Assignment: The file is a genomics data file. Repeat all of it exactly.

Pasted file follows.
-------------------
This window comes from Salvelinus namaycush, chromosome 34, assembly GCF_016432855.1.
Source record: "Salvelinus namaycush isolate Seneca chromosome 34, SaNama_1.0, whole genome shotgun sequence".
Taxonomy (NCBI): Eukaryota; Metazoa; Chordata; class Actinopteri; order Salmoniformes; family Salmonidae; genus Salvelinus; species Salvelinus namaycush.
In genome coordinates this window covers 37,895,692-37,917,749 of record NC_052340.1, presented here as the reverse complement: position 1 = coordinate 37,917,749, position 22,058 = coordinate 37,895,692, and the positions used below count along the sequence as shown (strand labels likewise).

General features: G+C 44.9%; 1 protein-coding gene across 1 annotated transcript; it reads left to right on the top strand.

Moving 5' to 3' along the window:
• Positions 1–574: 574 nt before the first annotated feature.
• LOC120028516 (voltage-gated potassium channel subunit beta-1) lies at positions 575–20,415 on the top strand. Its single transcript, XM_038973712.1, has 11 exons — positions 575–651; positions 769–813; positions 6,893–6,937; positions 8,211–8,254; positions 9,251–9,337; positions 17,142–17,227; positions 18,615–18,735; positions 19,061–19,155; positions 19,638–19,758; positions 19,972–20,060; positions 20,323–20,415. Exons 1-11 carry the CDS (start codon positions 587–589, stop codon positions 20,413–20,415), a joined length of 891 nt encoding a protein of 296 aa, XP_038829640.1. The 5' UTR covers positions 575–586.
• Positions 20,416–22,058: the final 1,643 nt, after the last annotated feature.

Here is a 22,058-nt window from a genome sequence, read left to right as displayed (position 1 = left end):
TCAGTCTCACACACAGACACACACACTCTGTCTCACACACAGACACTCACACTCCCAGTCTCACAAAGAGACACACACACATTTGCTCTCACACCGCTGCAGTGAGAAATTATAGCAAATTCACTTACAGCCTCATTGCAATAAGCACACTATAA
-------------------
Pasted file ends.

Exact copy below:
This window comes from Salvelinus namaycush, chromosome 34, assembly GCF_016432855.1.
Source record: "Salvelinus namaycush isolate Seneca chromosome 34, SaNama_1.0, whole genome shotgun sequence".
Taxonomy (NCBI): Eukaryota; Metazoa; Chordata; class Actinopteri; order Salmoniformes; family Salmonidae; genus Salvelinus; species Salvelinus namaycush.
In genome coordinates this window covers 37,895,692-37,917,749 of record NC_052340.1, presented here as the reverse complement: position 1 = coordinate 37,917,749, position 22,058 = coordinate 37,895,692, and the positions used below count along the sequence as shown (strand labels likewise).

General features: G+C 44.9%; 1 protein-coding gene across 1 annotated transcript; it reads left to right on the top strand.

Moving 5' to 3' along the window:
• Positions 1–574: 574 nt before the first annotated feature.
• LOC120028516 (voltage-gated potassium channel subunit beta-1) lies at positions 575–20,415 on the top strand. Its single transcript, XM_038973712.1, has 11 exons — positions 575–651; positions 769–813; positions 6,893–6,937; positions 8,211–8,254; positions 9,251–9,337; positions 17,142–17,227; positions 18,615–18,735; positions 19,061–19,155; positions 19,638–19,758; positions 19,972–20,060; positions 20,323–20,415. Exons 1-11 carry the CDS (start codon positions 587–589, stop codon positions 20,413–20,415), a joined length of 891 nt encoding a protein of 296 aa, XP_038829640.1. The 5' UTR covers positions 575–586.
• Positions 20,416–22,058: the final 1,643 nt, after the last annotated feature.

Here is a 22,058-nt window from a genome sequence, read left to right as displayed (position 1 = left end):
TCAGTCTCACACACAGACACACACACTCTGTCTCACACACAGACACTCACACTCCCAGTCTCACAAAGAGACACACACACATTTGCTCTCACACCGCTGCAGTGAGAAATTATAGCAAATTCACTTACAGCCTCATTGCAATAAGCACACTATAA